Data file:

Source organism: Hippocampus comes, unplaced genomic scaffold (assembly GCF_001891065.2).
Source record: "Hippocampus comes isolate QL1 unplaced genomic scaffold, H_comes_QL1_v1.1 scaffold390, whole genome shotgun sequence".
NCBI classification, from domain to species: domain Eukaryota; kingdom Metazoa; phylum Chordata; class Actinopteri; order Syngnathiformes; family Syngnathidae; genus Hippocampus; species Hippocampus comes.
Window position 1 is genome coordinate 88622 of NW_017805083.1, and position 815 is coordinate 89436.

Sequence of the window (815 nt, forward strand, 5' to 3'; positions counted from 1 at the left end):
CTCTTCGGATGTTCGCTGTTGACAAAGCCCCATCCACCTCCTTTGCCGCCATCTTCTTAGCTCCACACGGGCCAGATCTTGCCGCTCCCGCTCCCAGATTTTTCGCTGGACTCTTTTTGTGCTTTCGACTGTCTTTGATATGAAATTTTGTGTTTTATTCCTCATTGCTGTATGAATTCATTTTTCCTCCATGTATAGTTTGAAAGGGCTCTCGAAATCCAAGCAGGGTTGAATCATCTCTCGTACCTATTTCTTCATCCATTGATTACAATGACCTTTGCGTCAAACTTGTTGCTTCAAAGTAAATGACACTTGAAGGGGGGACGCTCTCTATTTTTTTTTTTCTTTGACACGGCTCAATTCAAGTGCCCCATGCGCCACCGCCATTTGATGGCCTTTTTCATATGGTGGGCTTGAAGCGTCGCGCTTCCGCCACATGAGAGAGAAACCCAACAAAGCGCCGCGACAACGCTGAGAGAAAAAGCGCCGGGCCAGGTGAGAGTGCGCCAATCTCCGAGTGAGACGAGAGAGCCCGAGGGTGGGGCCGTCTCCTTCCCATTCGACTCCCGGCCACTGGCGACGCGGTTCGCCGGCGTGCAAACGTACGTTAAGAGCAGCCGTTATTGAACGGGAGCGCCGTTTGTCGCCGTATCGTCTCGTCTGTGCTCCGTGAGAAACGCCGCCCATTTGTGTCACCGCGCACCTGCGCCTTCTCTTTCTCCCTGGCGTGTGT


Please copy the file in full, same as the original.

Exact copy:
Source organism: Hippocampus comes, unplaced genomic scaffold (assembly GCF_001891065.2).
Source record: "Hippocampus comes isolate QL1 unplaced genomic scaffold, H_comes_QL1_v1.1 scaffold390, whole genome shotgun sequence".
NCBI classification, from domain to species: domain Eukaryota; kingdom Metazoa; phylum Chordata; class Actinopteri; order Syngnathiformes; family Syngnathidae; genus Hippocampus; species Hippocampus comes.
Window position 1 is genome coordinate 88622 of NW_017805083.1, and position 815 is coordinate 89436.

Sequence of the window (815 nt, forward strand, 5' to 3'; positions counted from 1 at the left end):
CTCTTCGGATGTTCGCTGTTGACAAAGCCCCATCCACCTCCTTTGCCGCCATCTTCTTAGCTCCACACGGGCCAGATCTTGCCGCTCCCGCTCCCAGATTTTTCGCTGGACTCTTTTTGTGCTTTCGACTGTCTTTGATATGAAATTTTGTGTTTTATTCCTCATTGCTGTATGAATTCATTTTTCCTCCATGTATAGTTTGAAAGGGCTCTCGAAATCCAAGCAGGGTTGAATCATCTCTCGTACCTATTTCTTCATCCATTGATTACAATGACCTTTGCGTCAAACTTGTTGCTTCAAAGTAAATGACACTTGAAGGGGGGACGCTCTCTATTTTTTTTTTTCTTTGACACGGCTCAATTCAAGTGCCCCATGCGCCACCGCCATTTGATGGCCTTTTTCATATGGTGGGCTTGAAGCGTCGCGCTTCCGCCACATGAGAGAGAAACCCAACAAAGCGCCGCGACAACGCTGAGAGAAAAAGCGCCGGGCCAGGTGAGAGTGCGCCAATCTCCGAGTGAGACGAGAGAGCCCGAGGGTGGGGCCGTCTCCTTCCCATTCGACTCCCGGCCACTGGCGACGCGGTTCGCCGGCGTGCAAACGTACGTTAAGAGCAGCCGTTATTGAACGGGAGCGCCGTTTGTCGCCGTATCGTCTCGTCTGTGCTCCGTGAGAAACGCCGCCCATTTGTGTCACCGCGCACCTGCGCCTTCTCTTTCTCCCTGGCGTGTGT